Ulcerative colitis is a long-term condition, where the colon and rectum become inflamed.
The colon is the large intestine (bowel), and the rectum is the end of the bowel where stools are stored. Small ulcers can develop on the colon’s lining, and can bleed and produce pus.
Symptoms of ulcerative colitis
The main symptoms of ulcerative colitis are:
- recurring diarrhoea, which may contain blood, mucus or pus
- abdominal (tummy) pain
- needing to empty your bowels frequently
The severity of the symptoms varies, depending on how much of the rectum and colon is inflamed and how severe the inflammation is. For some people, the condition has a significant impact on their everyday lives.
Some may go for weeks or months with very mild symptoms, or none at all (known as remission), followed by periods where the symptoms are particularly troublesome (known as flare-ups or relapses).
What causes ulcerative colitis?
Ulcerative colitis is thought to be an autoimmune condition. This means the immune system – the body’s defence against infection – goes wrong and attacks healthy tissue. The most popular theory is that the immune system mistakes harmless bacteria inside the colon for a threat and attacks the tissues of the colon, causing it to become inflamed. Exactly what causes the immune system to behave in this way is unclear. Most experts think it is a combination of genetic and environmental factors.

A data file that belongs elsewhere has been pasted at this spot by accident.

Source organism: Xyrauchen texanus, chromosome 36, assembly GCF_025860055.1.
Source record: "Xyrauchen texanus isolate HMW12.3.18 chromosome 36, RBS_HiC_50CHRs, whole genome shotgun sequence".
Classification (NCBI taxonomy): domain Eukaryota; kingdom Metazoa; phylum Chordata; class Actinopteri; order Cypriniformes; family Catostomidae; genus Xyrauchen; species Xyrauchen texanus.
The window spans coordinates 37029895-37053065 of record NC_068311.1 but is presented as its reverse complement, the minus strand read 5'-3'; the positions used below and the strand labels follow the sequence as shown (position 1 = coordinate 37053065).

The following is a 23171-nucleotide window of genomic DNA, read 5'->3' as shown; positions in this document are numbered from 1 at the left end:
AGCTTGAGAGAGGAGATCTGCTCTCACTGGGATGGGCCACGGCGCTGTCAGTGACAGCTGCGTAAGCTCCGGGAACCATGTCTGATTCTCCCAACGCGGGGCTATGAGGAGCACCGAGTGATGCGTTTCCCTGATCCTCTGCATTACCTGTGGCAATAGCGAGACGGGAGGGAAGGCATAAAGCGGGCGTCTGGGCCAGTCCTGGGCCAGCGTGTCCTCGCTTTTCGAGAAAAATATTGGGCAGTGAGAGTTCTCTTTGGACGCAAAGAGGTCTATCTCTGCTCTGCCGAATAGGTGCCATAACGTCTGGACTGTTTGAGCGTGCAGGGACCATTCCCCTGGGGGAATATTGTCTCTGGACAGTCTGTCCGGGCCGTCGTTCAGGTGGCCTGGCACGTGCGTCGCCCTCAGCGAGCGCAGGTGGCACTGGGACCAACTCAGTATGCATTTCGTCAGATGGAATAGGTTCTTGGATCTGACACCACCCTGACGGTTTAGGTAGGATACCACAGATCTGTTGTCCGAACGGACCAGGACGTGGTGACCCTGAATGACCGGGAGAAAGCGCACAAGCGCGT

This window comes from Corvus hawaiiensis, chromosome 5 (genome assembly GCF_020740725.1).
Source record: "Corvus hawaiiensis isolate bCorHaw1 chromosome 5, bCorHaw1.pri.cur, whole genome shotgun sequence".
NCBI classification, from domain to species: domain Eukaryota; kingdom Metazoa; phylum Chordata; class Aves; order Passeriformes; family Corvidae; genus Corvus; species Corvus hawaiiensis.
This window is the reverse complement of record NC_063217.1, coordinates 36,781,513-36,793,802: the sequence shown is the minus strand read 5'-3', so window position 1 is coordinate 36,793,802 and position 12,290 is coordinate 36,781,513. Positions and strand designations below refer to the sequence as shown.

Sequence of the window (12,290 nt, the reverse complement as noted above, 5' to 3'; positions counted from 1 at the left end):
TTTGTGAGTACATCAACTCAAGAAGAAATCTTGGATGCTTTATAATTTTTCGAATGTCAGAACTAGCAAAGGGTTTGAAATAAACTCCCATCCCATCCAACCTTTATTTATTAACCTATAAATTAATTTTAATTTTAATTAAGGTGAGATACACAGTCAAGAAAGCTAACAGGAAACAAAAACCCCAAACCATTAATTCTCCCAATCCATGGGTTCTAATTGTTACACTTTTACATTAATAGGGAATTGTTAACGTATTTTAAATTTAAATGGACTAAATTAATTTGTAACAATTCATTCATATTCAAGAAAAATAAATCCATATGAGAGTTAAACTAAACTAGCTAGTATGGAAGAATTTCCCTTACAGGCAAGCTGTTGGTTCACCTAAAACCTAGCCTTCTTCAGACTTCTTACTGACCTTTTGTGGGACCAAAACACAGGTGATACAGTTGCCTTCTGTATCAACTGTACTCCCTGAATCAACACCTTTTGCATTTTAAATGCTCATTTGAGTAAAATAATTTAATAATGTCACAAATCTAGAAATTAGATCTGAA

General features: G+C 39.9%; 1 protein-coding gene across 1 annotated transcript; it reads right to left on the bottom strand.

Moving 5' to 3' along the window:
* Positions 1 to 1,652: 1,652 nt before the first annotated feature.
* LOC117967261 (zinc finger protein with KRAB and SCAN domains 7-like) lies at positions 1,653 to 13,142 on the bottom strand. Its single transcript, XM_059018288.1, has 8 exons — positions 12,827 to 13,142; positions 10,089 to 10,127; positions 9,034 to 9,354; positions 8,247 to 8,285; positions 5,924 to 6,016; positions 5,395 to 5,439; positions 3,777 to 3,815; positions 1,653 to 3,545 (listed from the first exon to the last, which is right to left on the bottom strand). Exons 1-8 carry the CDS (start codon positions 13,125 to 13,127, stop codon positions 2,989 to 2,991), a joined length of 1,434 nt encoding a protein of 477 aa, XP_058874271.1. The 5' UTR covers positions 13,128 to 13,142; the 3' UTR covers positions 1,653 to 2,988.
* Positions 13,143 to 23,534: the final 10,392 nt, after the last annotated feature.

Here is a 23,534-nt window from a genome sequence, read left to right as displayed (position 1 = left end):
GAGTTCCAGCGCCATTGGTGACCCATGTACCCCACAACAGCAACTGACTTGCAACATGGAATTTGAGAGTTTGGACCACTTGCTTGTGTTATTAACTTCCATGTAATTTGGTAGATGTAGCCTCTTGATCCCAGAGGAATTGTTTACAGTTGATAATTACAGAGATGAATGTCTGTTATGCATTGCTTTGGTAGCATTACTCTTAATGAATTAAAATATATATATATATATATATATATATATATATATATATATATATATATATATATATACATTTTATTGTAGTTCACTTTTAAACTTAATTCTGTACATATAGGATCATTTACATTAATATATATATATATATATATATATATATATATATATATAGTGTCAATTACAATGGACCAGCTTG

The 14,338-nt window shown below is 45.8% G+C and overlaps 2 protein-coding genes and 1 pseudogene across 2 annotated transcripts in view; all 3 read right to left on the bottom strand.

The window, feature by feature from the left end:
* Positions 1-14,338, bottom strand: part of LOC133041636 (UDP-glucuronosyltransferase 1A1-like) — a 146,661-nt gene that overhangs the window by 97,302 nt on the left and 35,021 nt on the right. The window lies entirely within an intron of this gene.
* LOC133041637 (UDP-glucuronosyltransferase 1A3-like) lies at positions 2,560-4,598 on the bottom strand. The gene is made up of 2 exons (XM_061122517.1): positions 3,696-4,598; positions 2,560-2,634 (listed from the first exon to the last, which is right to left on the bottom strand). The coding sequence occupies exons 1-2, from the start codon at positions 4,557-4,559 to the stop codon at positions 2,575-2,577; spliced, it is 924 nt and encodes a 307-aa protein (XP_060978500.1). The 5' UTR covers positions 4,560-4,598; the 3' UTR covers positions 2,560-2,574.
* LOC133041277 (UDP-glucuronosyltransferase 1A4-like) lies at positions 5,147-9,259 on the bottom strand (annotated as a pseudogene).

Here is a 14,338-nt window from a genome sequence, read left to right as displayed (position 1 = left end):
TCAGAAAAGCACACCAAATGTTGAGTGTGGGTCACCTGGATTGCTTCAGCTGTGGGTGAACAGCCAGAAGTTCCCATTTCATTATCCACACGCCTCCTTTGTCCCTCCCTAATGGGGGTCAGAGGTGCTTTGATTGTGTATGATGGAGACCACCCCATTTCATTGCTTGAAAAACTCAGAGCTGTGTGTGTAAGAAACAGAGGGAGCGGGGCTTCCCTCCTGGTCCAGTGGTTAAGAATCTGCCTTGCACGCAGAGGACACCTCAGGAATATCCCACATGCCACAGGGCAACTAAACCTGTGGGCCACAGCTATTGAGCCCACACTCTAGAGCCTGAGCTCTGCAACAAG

Who is affected
It is estimated that around 1 in every 420 people living in the UK has ulcerative colitis; this amounts to around 146,000 people. The condition can develop at any age, but is most often diagnosed between 15 and 25. It’s more common in white people of European descent (especially those descended from Ashkenazi Jewish communities) and black people. The condition is rarer in people of Asian background (although the reasons for this are unclear). Both men and women seem to be equally affected by ulcerative colitis.
How ulcerative colitis is treated
Treatment for ulcerative colitis aims to relieve symptoms during a flare-up and prevent symptoms from returning (known as maintaining remission).
In most people, this is achieved by taking medication such as aminosalicylates (ASAs) and corticosteroids.
Mild to moderate flare-ups can usually be treated at home. However, more severe flare-ups need to be treated in hospital to reduce the risk of serious complications, such as gas becoming trapped inside the colon, which can lead to swelling.
If medications are ineffective at controlling your symptoms, or your quality of life is significantly affected by your condition, surgery to remove your colon may be an option.
During surgery, your small intestine will either be diverted out of an opening in your abdomen (known as an ileostomy), or it will be used to create an internal pouch that is connected to your anus (known as an ileo-anal pouch).